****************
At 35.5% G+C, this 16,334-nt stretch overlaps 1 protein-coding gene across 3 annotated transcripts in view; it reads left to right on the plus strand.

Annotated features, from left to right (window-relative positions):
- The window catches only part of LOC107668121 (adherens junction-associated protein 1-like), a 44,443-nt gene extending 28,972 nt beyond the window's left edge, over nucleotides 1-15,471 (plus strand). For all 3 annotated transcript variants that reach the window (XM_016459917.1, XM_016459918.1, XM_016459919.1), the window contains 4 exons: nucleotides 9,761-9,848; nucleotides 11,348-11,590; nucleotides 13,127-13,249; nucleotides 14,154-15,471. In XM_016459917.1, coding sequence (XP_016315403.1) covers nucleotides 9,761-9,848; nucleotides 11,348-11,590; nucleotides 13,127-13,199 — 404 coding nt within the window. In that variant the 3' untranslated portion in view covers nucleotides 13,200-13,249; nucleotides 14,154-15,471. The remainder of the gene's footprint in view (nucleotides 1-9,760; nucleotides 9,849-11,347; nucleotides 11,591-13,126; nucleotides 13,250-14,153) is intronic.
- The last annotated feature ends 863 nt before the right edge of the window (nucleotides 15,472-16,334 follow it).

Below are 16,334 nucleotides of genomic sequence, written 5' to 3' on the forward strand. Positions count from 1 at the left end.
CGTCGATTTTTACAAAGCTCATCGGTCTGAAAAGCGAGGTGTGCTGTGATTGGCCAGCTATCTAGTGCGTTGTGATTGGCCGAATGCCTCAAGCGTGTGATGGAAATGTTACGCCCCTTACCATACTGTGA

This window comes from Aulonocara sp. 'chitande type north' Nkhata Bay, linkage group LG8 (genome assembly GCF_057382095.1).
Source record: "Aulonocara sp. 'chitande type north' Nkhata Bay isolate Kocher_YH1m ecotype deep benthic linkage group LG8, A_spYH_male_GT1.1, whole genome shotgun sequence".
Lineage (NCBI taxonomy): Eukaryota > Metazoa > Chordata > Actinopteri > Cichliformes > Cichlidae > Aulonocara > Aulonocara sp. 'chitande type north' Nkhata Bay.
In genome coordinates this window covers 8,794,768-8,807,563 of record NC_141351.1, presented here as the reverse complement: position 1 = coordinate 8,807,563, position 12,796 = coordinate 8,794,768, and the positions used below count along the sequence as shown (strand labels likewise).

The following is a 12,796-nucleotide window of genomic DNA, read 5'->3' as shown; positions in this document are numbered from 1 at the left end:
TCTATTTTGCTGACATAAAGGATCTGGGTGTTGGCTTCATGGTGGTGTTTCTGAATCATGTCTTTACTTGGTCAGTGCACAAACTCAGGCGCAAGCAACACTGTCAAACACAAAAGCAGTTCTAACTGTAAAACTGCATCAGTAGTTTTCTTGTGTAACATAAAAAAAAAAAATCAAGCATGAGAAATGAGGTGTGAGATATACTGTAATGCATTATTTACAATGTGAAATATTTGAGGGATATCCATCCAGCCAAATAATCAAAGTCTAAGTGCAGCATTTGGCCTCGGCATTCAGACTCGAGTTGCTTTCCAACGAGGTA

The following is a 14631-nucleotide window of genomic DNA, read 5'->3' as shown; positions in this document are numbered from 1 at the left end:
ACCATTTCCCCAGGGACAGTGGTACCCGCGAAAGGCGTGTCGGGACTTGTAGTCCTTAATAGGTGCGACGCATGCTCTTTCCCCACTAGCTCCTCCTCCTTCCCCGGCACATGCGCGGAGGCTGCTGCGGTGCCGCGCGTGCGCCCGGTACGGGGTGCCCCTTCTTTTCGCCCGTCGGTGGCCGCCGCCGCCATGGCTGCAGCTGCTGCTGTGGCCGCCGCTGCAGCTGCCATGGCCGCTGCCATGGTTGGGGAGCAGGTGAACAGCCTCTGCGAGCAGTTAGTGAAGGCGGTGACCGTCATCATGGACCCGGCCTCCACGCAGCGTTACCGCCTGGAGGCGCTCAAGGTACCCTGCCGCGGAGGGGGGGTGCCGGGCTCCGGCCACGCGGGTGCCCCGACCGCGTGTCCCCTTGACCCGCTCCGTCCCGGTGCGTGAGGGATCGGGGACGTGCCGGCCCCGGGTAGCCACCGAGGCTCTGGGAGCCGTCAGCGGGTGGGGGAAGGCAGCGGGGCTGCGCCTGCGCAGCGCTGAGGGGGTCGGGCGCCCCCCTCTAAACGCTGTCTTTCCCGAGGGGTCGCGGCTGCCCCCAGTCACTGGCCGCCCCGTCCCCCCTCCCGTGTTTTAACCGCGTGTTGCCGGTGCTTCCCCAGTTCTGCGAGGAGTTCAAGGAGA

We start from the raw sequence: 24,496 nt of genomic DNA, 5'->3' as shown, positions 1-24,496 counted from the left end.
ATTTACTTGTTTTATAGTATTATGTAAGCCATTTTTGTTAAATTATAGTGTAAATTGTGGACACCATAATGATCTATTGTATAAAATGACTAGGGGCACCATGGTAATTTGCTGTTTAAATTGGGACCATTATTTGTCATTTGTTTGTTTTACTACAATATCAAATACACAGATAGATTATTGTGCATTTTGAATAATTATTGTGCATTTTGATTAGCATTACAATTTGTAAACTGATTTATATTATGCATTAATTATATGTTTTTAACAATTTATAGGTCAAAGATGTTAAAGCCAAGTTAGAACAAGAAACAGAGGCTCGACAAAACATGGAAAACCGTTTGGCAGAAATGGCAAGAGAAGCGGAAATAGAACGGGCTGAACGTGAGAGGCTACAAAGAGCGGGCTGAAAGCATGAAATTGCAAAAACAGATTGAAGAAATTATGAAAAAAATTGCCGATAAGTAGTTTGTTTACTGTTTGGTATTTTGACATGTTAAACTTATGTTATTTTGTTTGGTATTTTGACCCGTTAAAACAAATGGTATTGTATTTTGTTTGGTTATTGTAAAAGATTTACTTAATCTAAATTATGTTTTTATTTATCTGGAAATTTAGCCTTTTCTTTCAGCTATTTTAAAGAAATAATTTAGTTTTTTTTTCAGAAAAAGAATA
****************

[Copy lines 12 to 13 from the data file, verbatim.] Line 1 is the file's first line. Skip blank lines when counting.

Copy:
TCTATTTTGCTGACATAAAGGATCTGGGTGTTGGCTTCATGGTGGTGTTTCTGAATCATGTCTTTACTTGGTCAGTGCACAAACTCAGGCGCAAGCAACACTGTCAAACACAAAAGCAGTTCTAACTGTAAAACTGCATCAGTAGTTTTCTTGTGTAACATAAAAAAAAAAAATCAAGCATGAGAAATGAGGTGTGAGATATACTGTAATGCATTATTTACAATGTGAAATATTTGAGGGATATCCATCCAGCCAAATAATCAAAGTCTAAGTGCAGCATTTGGCCTCGGCATTCAGACTCGAGTTGCTTTCCAACGAGGTA

The following is a 14631-nucleotide window of genomic DNA, read 5'->3' as shown; positions in this document are numbered from 1 at the left end: